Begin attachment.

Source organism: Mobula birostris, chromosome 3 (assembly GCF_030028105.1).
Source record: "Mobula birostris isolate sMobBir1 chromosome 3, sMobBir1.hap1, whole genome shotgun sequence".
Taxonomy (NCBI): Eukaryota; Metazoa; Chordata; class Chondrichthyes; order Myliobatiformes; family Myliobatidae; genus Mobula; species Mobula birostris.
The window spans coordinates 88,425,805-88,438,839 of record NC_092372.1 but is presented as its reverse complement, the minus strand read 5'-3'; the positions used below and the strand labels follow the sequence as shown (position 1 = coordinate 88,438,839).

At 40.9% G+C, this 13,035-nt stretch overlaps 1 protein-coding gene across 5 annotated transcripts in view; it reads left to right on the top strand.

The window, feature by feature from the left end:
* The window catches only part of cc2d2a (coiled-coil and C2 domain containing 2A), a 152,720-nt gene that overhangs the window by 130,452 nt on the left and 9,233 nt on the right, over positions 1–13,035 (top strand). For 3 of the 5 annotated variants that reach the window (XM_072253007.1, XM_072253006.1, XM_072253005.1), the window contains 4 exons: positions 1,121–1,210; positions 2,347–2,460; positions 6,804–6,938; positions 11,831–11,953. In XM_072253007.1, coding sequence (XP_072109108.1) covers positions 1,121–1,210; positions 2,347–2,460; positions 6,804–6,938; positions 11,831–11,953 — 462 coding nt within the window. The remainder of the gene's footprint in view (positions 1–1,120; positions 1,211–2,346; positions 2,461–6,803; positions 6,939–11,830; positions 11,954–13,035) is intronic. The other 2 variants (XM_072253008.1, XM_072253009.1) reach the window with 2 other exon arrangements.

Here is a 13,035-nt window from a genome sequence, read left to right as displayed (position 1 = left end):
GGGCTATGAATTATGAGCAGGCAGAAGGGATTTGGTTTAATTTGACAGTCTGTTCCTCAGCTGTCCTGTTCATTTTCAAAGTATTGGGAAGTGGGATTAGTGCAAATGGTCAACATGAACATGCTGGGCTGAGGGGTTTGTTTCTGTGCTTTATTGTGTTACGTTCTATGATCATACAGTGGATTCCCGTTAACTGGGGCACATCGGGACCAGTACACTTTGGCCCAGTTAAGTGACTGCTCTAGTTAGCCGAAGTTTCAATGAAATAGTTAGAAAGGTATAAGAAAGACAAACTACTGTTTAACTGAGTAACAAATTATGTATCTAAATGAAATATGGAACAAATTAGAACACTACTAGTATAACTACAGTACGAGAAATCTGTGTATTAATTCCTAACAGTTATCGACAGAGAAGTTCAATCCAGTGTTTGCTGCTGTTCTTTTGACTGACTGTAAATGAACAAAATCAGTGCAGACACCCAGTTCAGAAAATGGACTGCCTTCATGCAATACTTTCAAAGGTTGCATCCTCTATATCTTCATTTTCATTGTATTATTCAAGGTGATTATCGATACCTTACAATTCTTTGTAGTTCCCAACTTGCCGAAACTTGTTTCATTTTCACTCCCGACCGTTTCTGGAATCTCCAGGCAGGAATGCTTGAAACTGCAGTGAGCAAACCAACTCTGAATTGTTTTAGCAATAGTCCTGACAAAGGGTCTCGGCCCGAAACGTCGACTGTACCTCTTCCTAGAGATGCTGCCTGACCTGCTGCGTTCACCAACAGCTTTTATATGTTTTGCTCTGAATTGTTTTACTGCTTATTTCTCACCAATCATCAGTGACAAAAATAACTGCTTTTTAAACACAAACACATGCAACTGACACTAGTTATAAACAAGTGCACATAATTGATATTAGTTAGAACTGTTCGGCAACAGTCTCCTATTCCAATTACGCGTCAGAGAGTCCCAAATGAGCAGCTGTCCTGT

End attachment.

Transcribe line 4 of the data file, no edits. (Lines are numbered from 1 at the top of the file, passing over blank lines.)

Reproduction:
The window spans coordinates 88,425,805-88,438,839 of record NC_092372.1 but is presented as its reverse complement, the minus strand read 5'-3'; the positions used below and the strand labels follow the sequence as shown (position 1 = coordinate 88,438,839).